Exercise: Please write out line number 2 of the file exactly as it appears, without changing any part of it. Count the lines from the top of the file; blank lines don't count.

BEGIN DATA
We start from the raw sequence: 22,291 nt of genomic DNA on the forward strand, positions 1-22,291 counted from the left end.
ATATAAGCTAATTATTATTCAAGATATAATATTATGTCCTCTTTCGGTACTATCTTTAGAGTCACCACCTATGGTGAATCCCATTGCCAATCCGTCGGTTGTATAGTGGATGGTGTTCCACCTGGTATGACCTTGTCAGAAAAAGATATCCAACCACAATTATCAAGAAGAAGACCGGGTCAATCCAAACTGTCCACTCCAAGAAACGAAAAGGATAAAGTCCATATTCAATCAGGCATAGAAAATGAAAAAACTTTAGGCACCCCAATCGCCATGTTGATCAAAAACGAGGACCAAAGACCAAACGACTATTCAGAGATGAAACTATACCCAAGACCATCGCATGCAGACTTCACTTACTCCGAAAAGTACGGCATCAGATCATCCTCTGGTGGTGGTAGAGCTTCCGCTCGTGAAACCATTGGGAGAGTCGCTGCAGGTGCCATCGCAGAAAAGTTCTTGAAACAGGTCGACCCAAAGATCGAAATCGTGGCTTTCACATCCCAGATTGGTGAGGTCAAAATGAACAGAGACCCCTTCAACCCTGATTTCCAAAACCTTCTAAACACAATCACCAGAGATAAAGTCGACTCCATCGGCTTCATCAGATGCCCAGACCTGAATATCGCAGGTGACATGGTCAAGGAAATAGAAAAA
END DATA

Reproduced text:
ATATAAGCTAATTATTATTCAAGATATAATATTATGTCCTCTTTCGGTACTATCTTTAGAGTCACCACCTATGGTGAATCCCATTGCCAATCCGTCGGTTGTATAGTGGATGGTGTTCCACCTGGTATGACCTTGTCAGAAAAAGATATCCAACCACAATTATCAAGAAGAAGACCGGGTCAATCCAAACTGTCCACTCCAAGAAACGAAAAGGATAAAGTCCATATTCAATCAGGCATAGAAAATGAAAAAACTTTAGGCACCCCAATCGCCATGTTGATCAAAAACGAGGACCAAAGACCAAACGACTATTCAGAGATGAAACTATACCCAAGACCATCGCATGCAGACTTCACTTACTCCGAAAAGTACGGCATCAGATCATCCTCTGGTGGTGGTAGAGCTTCCGCTCGTGAAACCATTGGGAGAGTCGCTGCAGGTGCCATCGCAGAAAAGTTCTTGAAACAGGTCGACCCAAAGATCGAAATCGTGGCTTTCACATCCCAGATTGGTGAGGTCAAAATGAACAGAGACCCCTTCAACCCTGATTTCCAAAACCTTCTAAACACAATCACCAGAGATAAAGTCGACTCCATCGGCTTCATCAGATGCCCAGACCTGAATATCGCAGGTGACATGGTCAAGGAAATAGAAAAA